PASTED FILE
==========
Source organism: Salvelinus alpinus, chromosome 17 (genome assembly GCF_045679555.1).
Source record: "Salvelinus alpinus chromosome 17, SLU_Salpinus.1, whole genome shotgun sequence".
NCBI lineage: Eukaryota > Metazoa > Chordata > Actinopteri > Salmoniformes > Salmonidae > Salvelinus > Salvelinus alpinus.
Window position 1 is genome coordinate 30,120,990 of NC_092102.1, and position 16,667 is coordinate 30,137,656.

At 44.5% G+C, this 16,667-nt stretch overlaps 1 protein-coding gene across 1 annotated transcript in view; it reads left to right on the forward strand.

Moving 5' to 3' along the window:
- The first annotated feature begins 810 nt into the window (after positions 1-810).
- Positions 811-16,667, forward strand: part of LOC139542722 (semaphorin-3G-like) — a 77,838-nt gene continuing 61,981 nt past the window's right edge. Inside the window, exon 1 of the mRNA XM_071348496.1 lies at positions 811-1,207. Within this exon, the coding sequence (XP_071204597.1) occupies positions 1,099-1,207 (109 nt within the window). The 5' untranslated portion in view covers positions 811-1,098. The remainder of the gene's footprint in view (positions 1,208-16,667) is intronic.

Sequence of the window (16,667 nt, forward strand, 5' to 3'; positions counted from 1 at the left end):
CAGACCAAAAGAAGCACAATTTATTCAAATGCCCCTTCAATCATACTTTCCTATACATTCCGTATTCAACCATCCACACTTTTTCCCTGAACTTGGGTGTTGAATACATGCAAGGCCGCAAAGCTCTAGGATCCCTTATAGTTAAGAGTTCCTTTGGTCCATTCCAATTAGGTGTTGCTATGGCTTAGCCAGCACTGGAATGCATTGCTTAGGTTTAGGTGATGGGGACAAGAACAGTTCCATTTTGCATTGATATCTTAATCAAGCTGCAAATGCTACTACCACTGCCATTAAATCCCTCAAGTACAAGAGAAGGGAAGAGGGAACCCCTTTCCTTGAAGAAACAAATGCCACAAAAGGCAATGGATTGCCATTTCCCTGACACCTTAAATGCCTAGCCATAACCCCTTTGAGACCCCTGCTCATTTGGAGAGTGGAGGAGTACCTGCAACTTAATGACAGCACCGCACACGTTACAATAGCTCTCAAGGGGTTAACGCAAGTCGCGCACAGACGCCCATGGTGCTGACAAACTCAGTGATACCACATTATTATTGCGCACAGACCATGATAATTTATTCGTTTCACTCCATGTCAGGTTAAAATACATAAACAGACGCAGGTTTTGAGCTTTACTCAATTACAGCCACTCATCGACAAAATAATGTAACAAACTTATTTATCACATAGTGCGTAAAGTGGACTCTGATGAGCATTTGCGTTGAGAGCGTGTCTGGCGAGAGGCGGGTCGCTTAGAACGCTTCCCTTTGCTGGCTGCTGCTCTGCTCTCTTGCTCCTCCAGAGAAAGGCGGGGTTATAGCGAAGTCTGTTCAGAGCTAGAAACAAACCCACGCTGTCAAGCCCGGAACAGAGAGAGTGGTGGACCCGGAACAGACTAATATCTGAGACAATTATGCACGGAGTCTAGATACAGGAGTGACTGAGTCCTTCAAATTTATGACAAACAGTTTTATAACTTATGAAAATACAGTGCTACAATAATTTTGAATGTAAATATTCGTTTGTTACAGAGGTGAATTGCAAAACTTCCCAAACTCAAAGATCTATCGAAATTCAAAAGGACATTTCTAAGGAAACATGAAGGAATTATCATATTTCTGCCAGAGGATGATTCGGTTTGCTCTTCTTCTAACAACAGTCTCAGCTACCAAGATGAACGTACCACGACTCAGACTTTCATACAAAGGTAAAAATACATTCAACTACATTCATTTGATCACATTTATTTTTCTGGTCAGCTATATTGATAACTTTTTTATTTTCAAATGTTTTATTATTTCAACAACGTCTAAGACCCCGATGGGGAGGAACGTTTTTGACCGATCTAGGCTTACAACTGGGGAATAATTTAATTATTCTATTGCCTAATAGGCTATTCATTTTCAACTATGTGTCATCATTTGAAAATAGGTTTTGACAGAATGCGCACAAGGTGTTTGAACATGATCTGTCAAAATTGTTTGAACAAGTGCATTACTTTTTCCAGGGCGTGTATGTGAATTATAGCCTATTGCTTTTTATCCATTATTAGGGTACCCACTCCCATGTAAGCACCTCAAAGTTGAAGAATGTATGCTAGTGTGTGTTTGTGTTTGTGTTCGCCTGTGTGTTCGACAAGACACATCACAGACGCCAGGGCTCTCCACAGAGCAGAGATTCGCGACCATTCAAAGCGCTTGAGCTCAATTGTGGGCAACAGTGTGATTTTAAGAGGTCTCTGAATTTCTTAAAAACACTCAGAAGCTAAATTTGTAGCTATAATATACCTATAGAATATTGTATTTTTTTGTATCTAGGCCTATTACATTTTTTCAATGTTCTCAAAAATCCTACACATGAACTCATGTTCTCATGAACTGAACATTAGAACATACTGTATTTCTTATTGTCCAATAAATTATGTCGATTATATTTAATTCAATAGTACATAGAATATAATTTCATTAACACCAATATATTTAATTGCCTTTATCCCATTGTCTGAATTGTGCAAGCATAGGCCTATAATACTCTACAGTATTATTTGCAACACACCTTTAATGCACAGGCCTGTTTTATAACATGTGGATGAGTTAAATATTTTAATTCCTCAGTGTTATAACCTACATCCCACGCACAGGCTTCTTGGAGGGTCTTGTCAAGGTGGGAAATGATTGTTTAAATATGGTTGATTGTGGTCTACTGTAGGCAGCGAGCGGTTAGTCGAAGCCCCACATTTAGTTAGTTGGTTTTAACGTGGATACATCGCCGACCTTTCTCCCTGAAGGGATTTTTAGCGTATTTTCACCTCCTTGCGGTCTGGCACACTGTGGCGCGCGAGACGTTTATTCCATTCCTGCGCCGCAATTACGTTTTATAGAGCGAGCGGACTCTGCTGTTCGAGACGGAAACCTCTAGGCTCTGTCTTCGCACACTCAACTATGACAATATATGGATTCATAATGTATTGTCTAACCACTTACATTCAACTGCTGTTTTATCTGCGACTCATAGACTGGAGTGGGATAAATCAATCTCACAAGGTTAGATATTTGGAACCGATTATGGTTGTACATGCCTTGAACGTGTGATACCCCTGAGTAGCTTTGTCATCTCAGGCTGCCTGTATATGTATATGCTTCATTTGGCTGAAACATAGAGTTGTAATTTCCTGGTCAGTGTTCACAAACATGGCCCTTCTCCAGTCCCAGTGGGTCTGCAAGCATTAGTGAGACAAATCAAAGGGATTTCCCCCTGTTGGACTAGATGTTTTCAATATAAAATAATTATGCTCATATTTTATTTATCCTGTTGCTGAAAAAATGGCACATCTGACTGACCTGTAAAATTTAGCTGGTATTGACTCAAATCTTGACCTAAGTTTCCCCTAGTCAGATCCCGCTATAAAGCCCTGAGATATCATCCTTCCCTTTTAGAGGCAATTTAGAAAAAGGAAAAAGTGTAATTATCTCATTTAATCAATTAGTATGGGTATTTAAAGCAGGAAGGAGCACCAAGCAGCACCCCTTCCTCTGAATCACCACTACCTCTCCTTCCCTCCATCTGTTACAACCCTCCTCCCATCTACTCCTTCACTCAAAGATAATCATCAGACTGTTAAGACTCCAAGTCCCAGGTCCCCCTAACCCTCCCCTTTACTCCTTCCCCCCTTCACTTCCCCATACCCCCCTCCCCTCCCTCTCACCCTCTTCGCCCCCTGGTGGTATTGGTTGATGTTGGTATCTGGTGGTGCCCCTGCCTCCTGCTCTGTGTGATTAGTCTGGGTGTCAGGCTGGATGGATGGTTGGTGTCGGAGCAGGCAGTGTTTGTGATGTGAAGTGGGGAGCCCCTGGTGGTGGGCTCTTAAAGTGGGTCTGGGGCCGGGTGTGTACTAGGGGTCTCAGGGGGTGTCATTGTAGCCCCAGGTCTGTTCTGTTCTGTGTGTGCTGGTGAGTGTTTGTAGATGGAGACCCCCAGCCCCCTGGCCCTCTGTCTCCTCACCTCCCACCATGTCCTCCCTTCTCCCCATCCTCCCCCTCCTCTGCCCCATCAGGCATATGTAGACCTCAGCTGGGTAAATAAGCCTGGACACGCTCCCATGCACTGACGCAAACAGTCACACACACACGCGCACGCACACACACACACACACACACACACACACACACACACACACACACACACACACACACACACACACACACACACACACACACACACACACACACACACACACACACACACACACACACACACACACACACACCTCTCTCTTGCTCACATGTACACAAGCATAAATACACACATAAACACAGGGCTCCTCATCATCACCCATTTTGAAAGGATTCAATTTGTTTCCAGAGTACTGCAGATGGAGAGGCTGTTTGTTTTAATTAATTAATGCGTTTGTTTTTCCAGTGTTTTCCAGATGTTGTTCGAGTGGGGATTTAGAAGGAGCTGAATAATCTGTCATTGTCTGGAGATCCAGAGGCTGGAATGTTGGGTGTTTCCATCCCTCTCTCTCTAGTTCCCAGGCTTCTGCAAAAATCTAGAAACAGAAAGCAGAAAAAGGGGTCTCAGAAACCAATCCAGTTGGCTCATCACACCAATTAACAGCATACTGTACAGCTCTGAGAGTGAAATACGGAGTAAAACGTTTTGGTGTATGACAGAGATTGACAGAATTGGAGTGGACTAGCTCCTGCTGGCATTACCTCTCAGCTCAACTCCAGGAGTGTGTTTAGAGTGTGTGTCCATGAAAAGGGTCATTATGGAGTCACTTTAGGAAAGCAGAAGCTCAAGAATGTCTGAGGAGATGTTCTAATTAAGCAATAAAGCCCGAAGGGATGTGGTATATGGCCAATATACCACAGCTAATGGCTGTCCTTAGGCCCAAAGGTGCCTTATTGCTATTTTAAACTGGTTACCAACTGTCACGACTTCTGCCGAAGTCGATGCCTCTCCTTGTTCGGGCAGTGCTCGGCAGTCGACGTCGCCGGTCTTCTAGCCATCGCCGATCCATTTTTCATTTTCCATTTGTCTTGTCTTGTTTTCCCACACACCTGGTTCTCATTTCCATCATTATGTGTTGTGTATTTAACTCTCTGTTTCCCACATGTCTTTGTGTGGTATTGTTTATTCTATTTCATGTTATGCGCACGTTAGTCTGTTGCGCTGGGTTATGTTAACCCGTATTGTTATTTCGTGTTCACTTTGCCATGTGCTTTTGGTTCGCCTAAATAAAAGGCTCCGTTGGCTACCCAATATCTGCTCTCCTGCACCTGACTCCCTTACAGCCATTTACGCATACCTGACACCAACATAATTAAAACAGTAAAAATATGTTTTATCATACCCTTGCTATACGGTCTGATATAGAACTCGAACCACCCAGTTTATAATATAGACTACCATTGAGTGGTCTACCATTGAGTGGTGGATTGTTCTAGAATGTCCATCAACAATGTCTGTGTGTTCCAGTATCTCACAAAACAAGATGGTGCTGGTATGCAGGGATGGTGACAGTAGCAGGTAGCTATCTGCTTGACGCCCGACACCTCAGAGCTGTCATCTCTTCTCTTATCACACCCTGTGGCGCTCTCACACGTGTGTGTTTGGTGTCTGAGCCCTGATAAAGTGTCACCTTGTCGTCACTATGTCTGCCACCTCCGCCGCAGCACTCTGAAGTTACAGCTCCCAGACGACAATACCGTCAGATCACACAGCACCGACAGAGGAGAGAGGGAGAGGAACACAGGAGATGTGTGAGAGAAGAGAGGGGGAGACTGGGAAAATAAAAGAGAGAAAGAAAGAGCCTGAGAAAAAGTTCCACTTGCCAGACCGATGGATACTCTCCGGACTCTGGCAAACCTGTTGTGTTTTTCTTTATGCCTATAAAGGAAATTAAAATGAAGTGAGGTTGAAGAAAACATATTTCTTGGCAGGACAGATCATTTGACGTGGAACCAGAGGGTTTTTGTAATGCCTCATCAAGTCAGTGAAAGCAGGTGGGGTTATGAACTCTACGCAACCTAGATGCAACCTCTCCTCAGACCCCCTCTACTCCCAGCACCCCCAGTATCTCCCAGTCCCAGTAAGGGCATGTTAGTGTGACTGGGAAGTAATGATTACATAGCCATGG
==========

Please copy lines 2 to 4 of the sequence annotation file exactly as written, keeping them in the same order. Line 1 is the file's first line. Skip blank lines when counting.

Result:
Source record: "Salvelinus alpinus chromosome 17, SLU_Salpinus.1, whole genome shotgun sequence".
NCBI lineage: Eukaryota > Metazoa > Chordata > Actinopteri > Salmoniformes > Salmonidae > Salvelinus > Salvelinus alpinus.
Window position 1 is genome coordinate 30,120,990 of NC_092102.1, and position 16,667 is coordinate 30,137,656.